Saturday, September 29, 2012

How South Africa can Win the Wine Wars


 

Mike Veseth's (aka The Wine Economist) key note speech at the 2012 Nederburg Auction.

I’m here to talk about how South Africa can win the Wine Wars, so I guess I need to explain what the Wine Wars are and how South Africa fits into the action. Wine Wars is the title of my 2011 book. The title is short and punchy but the real business of the book is described by the long subtitle, The Curse of the Blue Nun, the Miracle of Two Buck Chuck and the Revenge of the Terroirists, which outlines the three elements of the book’s argument. Let’s take them one by one and then think about how they apply to South Africa.


A Tale of Curses, Miracles and Revenge
The first argument, “The Curse of the Blue Nun,” is about the risks and opportunities of globalization. Blue Nun was arguably the world’s first mass market wine brand. Although most people in the U.S. remember Blue Nun as that reliable but so-so German wine that they drank in the 1970s and 1980s (along with Portugal’s Mateus Rosé and Italy’s Riunite Lambrusco), the fact is that it initially gained international attention because of the extraordinary quality of the 1921 vintage. For a time it was the best selling imported wine in the U.S. and distributed around the world.

Thursday, September 13, 2012

FNB TOP 10 Sauvignon Blanc


Top 10 are:
Clos Malverne 2011
De Morgenzon DMZ 2012
Diemersdal MM Louw 2011
Driehoek 2012
Du Toitskloof 2012
Groote Post 2012
Lomond Pincushion 2011
Neethlingshof Single Vineyard 2012
Simonsig Sunbird 2012
 
Virgin Earth Pepper Tree 2012



Back l to r 
Joseph Gertse (Virgin Earth), Hannes Meyer (Simonsig), Thys Louw (Diemersdal), Nick Pentz (Groote Post), De Wet Viljoen (Neethlingshof), Kobus Gerber (Lomond), Shawn Thomson (Du Toitskloof)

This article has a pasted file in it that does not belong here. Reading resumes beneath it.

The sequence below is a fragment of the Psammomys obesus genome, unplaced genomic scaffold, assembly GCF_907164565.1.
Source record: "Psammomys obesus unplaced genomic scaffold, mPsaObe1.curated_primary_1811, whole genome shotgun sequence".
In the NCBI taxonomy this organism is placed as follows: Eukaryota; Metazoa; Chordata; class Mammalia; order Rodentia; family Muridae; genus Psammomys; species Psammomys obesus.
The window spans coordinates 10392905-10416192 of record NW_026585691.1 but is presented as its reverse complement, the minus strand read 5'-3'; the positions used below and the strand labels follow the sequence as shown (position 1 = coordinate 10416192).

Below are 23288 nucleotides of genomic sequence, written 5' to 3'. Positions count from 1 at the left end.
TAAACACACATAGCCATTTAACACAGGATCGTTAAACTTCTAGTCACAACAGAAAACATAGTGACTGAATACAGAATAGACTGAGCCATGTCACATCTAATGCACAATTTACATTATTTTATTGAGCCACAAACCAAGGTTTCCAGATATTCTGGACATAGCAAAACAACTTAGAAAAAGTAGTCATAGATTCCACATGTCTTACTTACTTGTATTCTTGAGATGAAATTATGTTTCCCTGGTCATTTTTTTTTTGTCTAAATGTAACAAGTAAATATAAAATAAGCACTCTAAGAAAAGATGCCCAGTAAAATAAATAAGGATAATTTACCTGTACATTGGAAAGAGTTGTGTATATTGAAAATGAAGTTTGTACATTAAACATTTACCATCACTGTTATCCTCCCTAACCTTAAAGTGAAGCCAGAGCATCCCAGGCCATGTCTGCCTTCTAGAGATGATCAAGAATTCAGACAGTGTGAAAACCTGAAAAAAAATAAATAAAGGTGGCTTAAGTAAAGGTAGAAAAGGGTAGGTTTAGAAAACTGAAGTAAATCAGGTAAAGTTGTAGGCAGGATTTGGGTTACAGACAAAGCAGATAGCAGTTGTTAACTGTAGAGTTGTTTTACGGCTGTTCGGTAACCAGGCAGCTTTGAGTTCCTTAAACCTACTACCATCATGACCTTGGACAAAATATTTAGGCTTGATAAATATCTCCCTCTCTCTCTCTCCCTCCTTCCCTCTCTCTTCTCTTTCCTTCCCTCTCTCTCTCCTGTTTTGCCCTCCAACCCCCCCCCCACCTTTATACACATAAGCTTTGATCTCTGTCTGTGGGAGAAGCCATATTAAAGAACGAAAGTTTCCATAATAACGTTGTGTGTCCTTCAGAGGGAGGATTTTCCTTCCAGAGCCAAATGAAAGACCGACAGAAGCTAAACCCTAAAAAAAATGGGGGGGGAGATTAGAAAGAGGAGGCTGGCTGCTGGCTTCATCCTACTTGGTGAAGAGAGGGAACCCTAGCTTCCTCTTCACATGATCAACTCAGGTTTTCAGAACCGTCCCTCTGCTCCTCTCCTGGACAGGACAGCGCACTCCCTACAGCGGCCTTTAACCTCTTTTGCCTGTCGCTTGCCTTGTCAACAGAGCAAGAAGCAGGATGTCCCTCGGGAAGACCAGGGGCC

Front l to r 
Wendy Appelbaum (De Morgenzon), Charl du Toit (Driehoek), Suzanne Coetzee (Clos Malverne)

Organic Trend at Nedbank Green Awards



It was not too surprising that the organic category scored higher on average than the BWI (Biodiversity & Wine Initiative) category at this week's judging of the Nedbank Green Awards – it’s where fine wine is heading and it also leads to the terroir debate.

The obvious international examples include biodynamic producer Domaine de la Romanée-Conte, one of the most prized and sexy wines on the planet, and recently Chateaux Margaux winemaker Paul Pontallier said after a five year trial ‘I hope that in two to three years we will be 100% organic’.

The interesting part is that at this point they are only converting their first growth parcels which have the best drainage, the most vigour (for cool climate), and the least sensitivity to mildew.

The shortest argument for terroir is the right variety in the right place i.e. in harmony with the environment. Once you have this in place its much easier converting to organic and biodynamic and wonderful things start happening including physiological ripeness at lower alcohols with finer tannins which all starts adding up to one of the most prized attributes – balance.